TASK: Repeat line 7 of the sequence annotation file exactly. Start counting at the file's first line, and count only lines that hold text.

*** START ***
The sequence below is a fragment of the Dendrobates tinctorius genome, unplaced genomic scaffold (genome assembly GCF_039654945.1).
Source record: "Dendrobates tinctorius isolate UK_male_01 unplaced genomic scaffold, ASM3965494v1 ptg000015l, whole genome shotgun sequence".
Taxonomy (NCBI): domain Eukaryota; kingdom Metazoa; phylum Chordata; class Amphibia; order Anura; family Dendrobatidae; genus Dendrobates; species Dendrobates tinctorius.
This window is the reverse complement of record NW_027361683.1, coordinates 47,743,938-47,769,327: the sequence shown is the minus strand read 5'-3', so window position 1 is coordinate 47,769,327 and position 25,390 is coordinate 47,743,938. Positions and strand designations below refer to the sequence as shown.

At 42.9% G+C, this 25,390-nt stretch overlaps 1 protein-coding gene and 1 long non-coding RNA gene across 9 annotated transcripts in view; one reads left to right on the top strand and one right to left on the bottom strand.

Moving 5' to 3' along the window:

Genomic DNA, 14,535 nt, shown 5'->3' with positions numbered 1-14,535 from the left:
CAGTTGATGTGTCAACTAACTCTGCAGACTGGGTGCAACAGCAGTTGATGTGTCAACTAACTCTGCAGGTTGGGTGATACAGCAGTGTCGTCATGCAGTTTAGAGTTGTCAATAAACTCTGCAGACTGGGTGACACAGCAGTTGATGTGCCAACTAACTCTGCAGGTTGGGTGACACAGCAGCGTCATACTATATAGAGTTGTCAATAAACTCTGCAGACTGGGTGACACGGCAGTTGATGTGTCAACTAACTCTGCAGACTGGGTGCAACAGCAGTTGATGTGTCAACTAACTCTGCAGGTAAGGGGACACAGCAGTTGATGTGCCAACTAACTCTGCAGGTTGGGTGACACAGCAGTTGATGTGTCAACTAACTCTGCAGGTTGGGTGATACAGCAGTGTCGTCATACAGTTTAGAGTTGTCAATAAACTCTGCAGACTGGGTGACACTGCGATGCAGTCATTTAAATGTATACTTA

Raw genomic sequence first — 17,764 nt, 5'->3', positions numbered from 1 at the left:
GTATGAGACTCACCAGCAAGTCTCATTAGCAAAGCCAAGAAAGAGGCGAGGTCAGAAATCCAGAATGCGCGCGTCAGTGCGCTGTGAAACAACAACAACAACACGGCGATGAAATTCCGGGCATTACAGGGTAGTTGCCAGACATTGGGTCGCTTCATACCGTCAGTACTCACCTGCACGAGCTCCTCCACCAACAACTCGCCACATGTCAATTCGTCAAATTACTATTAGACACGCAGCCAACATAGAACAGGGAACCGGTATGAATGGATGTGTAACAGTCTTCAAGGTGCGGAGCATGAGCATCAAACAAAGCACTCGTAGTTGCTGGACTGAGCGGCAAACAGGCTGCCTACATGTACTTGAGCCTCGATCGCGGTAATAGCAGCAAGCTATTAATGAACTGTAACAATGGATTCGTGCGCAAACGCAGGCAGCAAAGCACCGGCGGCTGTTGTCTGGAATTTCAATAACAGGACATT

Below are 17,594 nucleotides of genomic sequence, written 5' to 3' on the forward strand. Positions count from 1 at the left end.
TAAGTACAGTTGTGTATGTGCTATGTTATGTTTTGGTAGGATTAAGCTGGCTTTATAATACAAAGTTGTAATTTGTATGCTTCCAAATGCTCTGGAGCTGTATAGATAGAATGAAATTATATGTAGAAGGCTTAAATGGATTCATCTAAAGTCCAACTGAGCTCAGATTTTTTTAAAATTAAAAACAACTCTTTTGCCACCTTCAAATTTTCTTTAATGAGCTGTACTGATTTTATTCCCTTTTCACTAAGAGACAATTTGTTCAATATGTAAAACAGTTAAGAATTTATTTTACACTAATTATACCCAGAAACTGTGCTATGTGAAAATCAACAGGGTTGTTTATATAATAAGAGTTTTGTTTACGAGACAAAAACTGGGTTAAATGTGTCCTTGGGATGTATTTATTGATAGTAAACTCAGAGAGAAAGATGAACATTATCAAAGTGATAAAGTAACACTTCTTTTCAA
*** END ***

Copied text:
Genomic DNA, 14,535 nt, shown 5'->3' with positions numbered 1-14,535 from the left: